Surprise, surprise! When it comes to a key voting dispute in the Keystone State, Don Lemon is all in with John Fetterman, while casting aspersions on Republicans!
Pennsylvania law requires that absentee and mail-in voters must "fill out, date and sign the declaration" on their mail-in ballot. The dispute is whether mail-in ballots that are undated or incorrectly dated should be counted. Fetterman has brought a federal suit to overturn a state-court ruling that such ballots should be set aside.
Lemon began by parroting Stacey Abrams' argument in Georgia: just because people are voting in record numbers doesn't mean those ee-vil Republicans aren't suppressing the vote!
After Lemon dismissed the Republican position as "fishy," and made his case for counting the improperly-submitted ballots, CNN legal analyst Elie Honig noted that what Lemon said was "precisely the argument that Fetterman's team is making."
Replied Lemon: "And I think it's a very good argument, by the way."
Lemon also offered some unintentional humor, at one point acknowledging:
"I know [Republicans] say it's the law and things."
Yeah: that inconvenient law thingy!
Memo to CNN boss Chris Licht: how is any of this building trust with Republicans?
On CNN This Morning, Don Lemon branding Republican arguments on a Pennsylvania ballot dispute "fishy," while calling Democrat John Fetterman's argument "very good," was sponsored in part by Hulu, Xfinity, Skechers, and GoDaddy.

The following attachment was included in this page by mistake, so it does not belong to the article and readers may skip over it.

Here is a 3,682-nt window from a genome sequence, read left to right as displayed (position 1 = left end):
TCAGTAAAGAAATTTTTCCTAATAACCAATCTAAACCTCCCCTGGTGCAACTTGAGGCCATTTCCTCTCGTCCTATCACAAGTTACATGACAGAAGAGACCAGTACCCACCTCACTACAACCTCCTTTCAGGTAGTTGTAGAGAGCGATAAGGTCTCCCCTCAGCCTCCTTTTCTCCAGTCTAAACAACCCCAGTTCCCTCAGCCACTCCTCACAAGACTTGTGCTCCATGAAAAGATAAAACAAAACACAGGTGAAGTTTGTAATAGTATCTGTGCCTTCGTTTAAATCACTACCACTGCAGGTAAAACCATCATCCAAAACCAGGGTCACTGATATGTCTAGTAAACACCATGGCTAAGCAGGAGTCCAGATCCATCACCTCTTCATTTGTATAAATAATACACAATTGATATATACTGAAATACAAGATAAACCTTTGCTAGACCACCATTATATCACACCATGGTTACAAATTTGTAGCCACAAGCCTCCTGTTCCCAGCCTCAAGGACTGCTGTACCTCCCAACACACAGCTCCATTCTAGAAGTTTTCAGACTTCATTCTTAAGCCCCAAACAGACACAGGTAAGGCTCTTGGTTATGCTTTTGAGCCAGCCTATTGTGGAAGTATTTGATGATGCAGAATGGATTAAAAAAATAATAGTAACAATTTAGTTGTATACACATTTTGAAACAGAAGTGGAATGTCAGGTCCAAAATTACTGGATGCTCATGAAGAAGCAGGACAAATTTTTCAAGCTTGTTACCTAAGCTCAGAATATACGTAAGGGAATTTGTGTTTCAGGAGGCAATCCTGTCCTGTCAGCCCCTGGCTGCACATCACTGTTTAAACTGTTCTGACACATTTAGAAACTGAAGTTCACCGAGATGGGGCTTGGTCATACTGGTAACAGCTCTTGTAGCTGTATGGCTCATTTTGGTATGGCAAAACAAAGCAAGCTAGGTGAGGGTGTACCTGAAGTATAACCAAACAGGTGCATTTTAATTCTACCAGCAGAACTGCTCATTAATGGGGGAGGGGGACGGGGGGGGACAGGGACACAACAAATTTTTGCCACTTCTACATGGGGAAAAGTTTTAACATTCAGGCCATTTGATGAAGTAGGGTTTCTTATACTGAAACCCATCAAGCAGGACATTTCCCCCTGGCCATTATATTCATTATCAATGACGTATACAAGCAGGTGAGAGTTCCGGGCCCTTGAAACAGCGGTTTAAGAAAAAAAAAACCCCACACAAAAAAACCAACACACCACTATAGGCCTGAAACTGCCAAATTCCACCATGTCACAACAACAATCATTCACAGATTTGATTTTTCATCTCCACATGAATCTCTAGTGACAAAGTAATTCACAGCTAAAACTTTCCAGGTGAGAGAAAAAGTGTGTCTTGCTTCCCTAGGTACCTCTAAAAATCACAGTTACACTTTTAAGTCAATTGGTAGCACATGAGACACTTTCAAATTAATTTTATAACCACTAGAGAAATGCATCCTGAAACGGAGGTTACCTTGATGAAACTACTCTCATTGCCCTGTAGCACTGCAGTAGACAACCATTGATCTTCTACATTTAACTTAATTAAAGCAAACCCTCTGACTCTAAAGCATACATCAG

Here's the transcript.
CNN This Morning
6:23 am ET
ELIE HONIG: The fundamental legal dispute here comes down to this -- Republicans on one side are arguing, well, the law of the state or the Commonwealth in this case, of Pennsylvania says that you have to write the date on the outside of the ballot envelope. And the date has to fall between the set dates for the start of mail-in balloting back in August or September, mail-in or absentee, and November 8th. If it does not comply: no good, throw it out.
The response from Democratic interests has been, yes. But that has nothing to do with whether the person is who the person says they are, that has nothing to do with who the person is attempting to vote for. Therefore, this requirement violates the federal voting rights act.
. . .
LEMON: I always say that, look, when people talk about voter suppression, that does not mean -- just because a lot of people are voting -- that does not mean that there aren't suppressive efforts. And why wouldn't you want every single vote to count? I just don't understand.
And I know they say it's the law and that things that have to go here [?] But there are ways to check to see if these people are real and, you, one would think you would want as many to have access, to be able to vote, as possible. This is fishy and odd.
ELIE HONIG: Precisely the argument that Fetterman's team is making.
LEMON: And I think it's a very good argument, by the way.